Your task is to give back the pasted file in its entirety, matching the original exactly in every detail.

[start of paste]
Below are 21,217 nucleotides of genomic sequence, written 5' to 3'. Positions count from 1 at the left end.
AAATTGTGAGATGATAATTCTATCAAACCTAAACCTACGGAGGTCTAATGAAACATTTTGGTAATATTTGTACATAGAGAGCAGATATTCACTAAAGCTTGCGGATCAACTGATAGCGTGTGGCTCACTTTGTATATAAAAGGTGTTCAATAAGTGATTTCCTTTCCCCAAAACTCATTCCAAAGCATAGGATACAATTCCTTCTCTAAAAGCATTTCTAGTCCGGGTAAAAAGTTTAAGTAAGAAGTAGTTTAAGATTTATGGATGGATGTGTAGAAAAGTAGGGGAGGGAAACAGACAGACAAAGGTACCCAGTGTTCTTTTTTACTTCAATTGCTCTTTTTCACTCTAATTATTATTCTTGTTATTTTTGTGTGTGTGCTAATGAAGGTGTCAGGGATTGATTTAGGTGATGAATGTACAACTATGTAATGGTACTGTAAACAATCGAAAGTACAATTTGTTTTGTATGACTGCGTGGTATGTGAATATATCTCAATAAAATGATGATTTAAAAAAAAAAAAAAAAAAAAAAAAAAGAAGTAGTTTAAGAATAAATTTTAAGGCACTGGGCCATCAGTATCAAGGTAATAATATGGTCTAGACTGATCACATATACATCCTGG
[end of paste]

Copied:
Below are 21,217 nucleotides of genomic sequence, written 5' to 3'. Positions count from 1 at the left end.
AAATTGTGAGATGATAATTCTATCAAACCTAAACCTACGGAGGTCTAATGAAACATTTTGGTAATATTTGTACATAGAGAGCAGATATTCACTAAAGCTTGCGGATCAACTGATAGCGTGTGGCTCACTTTGTATATAAAAGGTGTTCAATAAGTGATTTCCTTTCCCCAAAACTCATTCCAAAGCATAGGATACAATTCCTTCTCTAAAAGCATTTCTAGTCCGGGTAAAAAGTTTAAGTAAGAAGTAGTTTAAGATTTATGGATGGATGTGTAGAAAAGTAGGGGAGGGAAACAGACAGACAAAGGTACCCAGTGTTCTTTTTTACTTCAATTGCTCTTTTTCACTCTAATTATTATTCTTGTTATTTTTGTGTGTGTGCTAATGAAGGTGTCAGGGATTGATTTAGGTGATGAATGTACAACTATGTAATGGTACTGTAAACAATCGAAAGTACAATTTGTTTTGTATGACTGCGTGGTATGTGAATATATCTCAATAAAATGATGATTTAAAAAAAAAAAAAAAAAAAAAAAAAAGAAGTAGTTTAAGAATAAATTTTAAGGCACTGGGCCATCAGTATCAAGGTAATAATATGGTCTAGACTGATCACATATACATCCTGG